Michele Drier, a former investigative reporter and fifth-generation Californian, is the author of the paranormal romance Kandesky Vampire Chronicles and the Amy Hobbes Newspaper mysteries. Learn more about Michele and her books at her website.
How to be a Guest
I used to be a good guest.
My mother taught me to always ask the host or hostess if I could help in any way.
I always kept the bathroom I was using absolutely clean. I always arrived with something—a bottle of wine, some oranges from my tree, a homemade dessert, a new book.
I always stripped the sheets from the bed I’d been using and put those and any towels into the wash.
This was all before I decided to write series, when I lived a normal life.
Now, well, not so much.
For Labor Day, I drove a couple hundred miles to visit friends. These aren’t casual acquaintances; these are people I’ve known for years. I went to high school with him; she’s my closest friend. I’ve spent enough time at their house over the years that I know where they keep extra towels and toilet paper.
They give an annual End-Of-Summer party, and this same group of people has been getting together for many years. It’s comfortable; the conversation is all about catching up on kids and grandkids and growing heirloom tomatoes.
Because I’m in the middle of writing the third in the Amy Hobbes Newspaper Mysteries and just wanted to get through this scene I put off getting ready to go until Saturday morning. Complicated by phone calls from critique group members, I was w-a-a-a-y behind schedule as I grabbed clothes. But not my laptop. I was going to be a guest this weekend.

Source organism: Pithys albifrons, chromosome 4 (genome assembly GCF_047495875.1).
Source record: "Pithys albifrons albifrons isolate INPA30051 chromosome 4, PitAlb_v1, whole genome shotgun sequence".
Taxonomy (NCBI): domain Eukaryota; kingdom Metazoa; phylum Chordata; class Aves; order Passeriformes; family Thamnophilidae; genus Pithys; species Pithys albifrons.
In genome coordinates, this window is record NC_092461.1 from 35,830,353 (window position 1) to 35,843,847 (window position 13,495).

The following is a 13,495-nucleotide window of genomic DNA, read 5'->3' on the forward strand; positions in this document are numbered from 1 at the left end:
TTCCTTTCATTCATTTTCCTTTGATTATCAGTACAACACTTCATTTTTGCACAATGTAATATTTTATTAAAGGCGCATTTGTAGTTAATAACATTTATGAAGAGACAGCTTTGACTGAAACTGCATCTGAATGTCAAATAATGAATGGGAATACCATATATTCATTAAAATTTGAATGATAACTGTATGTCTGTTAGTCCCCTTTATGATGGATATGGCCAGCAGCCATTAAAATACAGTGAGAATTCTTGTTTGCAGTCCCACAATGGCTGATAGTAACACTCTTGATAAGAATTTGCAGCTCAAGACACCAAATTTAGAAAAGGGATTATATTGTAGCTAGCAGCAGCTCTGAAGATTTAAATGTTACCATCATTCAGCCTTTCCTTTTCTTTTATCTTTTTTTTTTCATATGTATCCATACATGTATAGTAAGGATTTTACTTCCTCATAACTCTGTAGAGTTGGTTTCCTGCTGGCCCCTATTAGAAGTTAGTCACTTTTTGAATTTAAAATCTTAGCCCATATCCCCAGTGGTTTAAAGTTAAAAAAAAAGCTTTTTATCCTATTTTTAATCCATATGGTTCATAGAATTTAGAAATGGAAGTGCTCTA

We all write and read a lot (she’s the executive editor for a group of papers; he’s a lawyer and mediator,) and conversations always revolve around what we’re currently reading, what we just finished reading, what we’re planning to reading next, and I tried, I honestly tried, to engage in the discussion without constantly talking about my own books. I also tried to stay engaged in the conversation. This was hard as I’m working through some plot problems and don’t know how to leave them behind.
I managed until we went out shopping and to lunch the day after the party, a 45-minute drive. They were chatting in the front seat when one of them turned to me and asked a question. I said, “Huh?”
They looked at each other, turned to me and said, “What are you doing?” I must have had a blank stare while idly watching traffic go by.
“Writing,” I said.
I did help with dinner, I did strip my bed, I did tidy the bathroom.
Even though I wasn’t on my laptop, I couldn’t stop writing.
Are you able to put your next book or short story aside and just be a guest for a few days?
Snap: All That Jazz
Nik and Jazz, both employees of Kandesky Enterprises and passionate lovers, are having a tumultuous time. Are their differences too great? She's a contemporary, hip, young career woman working in the fast-changing world of celebrity gossip journalism in Los Angeles. He's a 500-year old vampire living in Kiev, Ukraine and running the Kandesky Munitions factories. She deals with celebs and sun, he deals with terrorists and dark.
Is their overpowering attraction enough to build a life-long future, or will their relationship fizzle out before Maxie's and Jean-Louis' wedding, dying faster than a Fourth of July sparkler?